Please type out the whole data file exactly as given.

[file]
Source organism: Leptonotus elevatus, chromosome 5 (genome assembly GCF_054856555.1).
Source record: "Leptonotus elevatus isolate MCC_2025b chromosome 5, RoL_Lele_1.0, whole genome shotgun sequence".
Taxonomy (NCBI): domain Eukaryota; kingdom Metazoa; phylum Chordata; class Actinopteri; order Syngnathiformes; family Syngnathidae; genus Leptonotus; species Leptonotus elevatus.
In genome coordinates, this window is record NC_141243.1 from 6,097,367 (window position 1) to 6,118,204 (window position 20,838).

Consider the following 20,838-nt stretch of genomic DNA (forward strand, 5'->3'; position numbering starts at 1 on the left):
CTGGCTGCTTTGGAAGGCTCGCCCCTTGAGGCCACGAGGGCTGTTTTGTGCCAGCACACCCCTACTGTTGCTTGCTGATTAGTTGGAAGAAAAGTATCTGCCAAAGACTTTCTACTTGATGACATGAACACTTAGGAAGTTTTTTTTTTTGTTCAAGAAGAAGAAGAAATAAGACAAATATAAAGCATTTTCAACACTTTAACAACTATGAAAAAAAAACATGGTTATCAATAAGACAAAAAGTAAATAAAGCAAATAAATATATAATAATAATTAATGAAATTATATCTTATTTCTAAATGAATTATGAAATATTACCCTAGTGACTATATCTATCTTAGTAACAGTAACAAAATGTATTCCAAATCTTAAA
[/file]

Source organism: Leptonotus elevatus, chromosome 5 (genome assembly GCF_054856555.1).
Source record: "Leptonotus elevatus isolate MCC_2025b chromosome 5, RoL_Lele_1.0, whole genome shotgun sequence".
Taxonomy (NCBI): domain Eukaryota; kingdom Metazoa; phylum Chordata; class Actinopteri; order Syngnathiformes; family Syngnathidae; genus Leptonotus; species Leptonotus elevatus.
In genome coordinates, this window is record NC_141243.1 from 6,097,367 (window position 1) to 6,118,204 (window position 20,838).

Consider the following 20,838-nt stretch of genomic DNA (forward strand, 5'->3'; position numbering starts at 1 on the left):
CTGGCTGCTTTGGAAGGCTCGCCCCTTGAGGCCACGAGGGCTGTTTTGTGCCAGCACACCCCTACTGTTGCTTGCTGATTAGTTGGAAGAAAAGTATCTGCCAAAGACTTTCTACTTGATGACATGAACACTTAGGAAGTTTTTTTTTTTGTTCAAGAAGAAGAAGAAATAAGACAAATATAAAGCATTTTCAACACTTTAACAACTATGAAAAAAAAACATGGTTATCAATAAGACAAAAAGTAAATAAAGCAAATAAATATATAATAATAATTAATGAAATTATATCTTATTTCTAAATGAATTATGAAATATTACCCTAGTGACTATATCTATCTTAGTAACAGTAACAAAATGTATTCCAAATCTTAAA